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July 20, 2017 - 12:42 pm
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Without assessing the client, you cannot do the right thing for the client, and it will all be more mechanical. The more you learn to read the client and feel and intuit what needs to be done, the more you will be in a flow state where you will automatically do the right thing – not just mechanically implement a sequence.

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James Sears
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July 21, 2017 - 11:41 am
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Module #8

I appreciate that you pointed out “one size does not fit all.” I’m a large guy with large hands so when I work on small people I will have to adjust my approach. For instance for a typical person I can use a fist to work a certain muscle but for a smaller person I’ll have to use the pads of my fingers.

I like the analogy of the pie for the hip and more of the conceptual learning. As far as the technique that we practiced today, it was very nice. I like the stability of having the foot lodged in the groin, it feels like I have control over the individual’s leg so it won’t wobble around. It’s very solid compared to other stretching techniques that feel somewhat awkward or put a lot of strain on the therapist.

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Shama
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July 21, 2017 - 12:40 pm
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You are the exception here. Mostly I get questions like this: “I am a small female – how can I work on much larger and heavier clients?”. Laugh

However I know from experience that those small female therapists HAVE to get good at using their body weight correctly, whereas big guys like you sometimes have the tendency to work more with their muscles, just because they can, and it doesn’t strain them as much as the small and light therapists. 

So that’s one thing to be aware of. Work with least effort, body weight and good ergonomics in spite of your ability to muscle it without much strain.

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James Sears
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July 29, 2017 - 12:06 pm
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Thanks, that’s a good reminder; it is an instinct to just use muscle power instead of body weight.

Module #9

My subject really liked the spine twist. My subject has been my pregnant wife, and it is getting too painful for her to lie on her back on the floor now, so I will be practicing on a different non-pregnant subject in the future!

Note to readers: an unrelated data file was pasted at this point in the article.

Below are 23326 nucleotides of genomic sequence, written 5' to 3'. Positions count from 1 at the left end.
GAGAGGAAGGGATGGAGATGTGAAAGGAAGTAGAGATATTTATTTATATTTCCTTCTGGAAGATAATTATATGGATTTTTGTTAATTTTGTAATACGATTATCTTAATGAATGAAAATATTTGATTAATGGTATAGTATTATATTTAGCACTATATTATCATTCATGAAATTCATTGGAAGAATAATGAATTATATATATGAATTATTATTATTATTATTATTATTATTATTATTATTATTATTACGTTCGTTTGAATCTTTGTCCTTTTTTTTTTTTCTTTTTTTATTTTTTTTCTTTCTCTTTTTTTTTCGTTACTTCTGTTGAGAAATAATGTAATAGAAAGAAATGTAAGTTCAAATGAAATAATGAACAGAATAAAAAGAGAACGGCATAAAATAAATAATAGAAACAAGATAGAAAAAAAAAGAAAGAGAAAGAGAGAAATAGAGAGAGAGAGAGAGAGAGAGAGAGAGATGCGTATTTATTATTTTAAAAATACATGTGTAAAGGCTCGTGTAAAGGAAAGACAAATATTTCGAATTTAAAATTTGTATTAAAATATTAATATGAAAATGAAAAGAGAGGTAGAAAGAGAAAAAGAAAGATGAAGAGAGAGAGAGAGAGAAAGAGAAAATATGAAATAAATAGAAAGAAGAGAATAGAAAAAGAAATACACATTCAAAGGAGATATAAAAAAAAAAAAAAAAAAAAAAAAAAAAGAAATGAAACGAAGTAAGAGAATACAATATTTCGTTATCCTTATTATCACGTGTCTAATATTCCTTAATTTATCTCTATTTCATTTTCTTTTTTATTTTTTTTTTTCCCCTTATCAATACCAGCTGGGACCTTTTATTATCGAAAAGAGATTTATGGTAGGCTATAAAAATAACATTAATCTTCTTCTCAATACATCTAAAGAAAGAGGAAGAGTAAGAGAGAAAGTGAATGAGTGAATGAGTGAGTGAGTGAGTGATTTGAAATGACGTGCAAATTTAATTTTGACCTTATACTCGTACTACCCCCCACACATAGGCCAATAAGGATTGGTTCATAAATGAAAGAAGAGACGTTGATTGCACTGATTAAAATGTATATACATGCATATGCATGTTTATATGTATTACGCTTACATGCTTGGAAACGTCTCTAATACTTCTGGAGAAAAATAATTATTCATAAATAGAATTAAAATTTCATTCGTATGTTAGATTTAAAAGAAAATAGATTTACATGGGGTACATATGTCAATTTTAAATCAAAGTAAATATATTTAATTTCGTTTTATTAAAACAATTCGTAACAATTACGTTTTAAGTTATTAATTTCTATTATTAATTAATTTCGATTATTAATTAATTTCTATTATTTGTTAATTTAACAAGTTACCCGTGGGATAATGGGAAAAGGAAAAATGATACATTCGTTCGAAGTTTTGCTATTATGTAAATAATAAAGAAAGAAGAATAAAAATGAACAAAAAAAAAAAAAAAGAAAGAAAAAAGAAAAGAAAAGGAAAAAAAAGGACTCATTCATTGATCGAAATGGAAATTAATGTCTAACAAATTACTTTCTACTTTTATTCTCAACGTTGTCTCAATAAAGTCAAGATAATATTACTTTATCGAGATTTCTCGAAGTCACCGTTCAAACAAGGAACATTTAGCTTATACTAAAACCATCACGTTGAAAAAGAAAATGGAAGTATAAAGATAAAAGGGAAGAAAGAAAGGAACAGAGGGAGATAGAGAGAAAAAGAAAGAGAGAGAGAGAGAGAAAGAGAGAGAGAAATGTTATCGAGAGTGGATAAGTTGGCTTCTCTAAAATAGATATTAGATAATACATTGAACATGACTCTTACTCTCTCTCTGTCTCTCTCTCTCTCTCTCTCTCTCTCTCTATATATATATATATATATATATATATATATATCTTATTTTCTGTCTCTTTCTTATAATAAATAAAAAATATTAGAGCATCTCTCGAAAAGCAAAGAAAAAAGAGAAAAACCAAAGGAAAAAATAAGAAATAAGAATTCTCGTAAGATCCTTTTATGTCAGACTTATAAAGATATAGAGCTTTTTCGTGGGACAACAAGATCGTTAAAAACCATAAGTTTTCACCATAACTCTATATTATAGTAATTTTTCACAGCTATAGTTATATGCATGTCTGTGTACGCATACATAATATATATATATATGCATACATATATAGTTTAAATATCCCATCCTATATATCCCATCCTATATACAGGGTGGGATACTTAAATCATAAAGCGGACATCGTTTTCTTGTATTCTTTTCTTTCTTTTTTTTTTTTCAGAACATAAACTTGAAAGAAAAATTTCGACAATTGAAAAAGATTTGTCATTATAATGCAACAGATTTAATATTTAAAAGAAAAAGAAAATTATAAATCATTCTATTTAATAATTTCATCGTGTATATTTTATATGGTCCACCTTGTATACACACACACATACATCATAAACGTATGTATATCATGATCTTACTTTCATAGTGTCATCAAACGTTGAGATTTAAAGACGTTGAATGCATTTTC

When holding the leg up, while I was supporting her leg with her foot in my groin, my hip ridge was getting really tired. Is that normal and I can expect to build up stamina there, or am I doing the technique a bit wrong?

Outside of that, I like the support and stability of these stretches. The tip on how to get the client to release the adductors is useful, as I don’t have to tell you that clients often have trouble letting go!

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Shama
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July 29, 2017 - 1:27 pm
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No, you should not experience fatigue from this technique. Try repositioning the foot until it feels more comfortable. This move has to come out of your whole body without any effort. It is all done with body weight by shifting your body forwards and backwards.

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James Sears
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August 1, 2017 - 9:59 am
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Module #10

My new subject isn’t as flexible as my prior subject, so I needed to be careful to not stretch him too far and am wondering if it would help in the future if I warmed up his muscles first. For a lot of the more advanced stretching, I couldn’t practice on him because of his limited flexibility.

He liked the blood stop, he said it felt good except he felt like I held it for too long.

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Shama
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August 1, 2017 - 10:20 am
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Warming up muscles before doing strong stretches is essential, especially when working on stiffer clients. It is fine to only do warming techniques, but it is not advisable to only do stretching without warming up.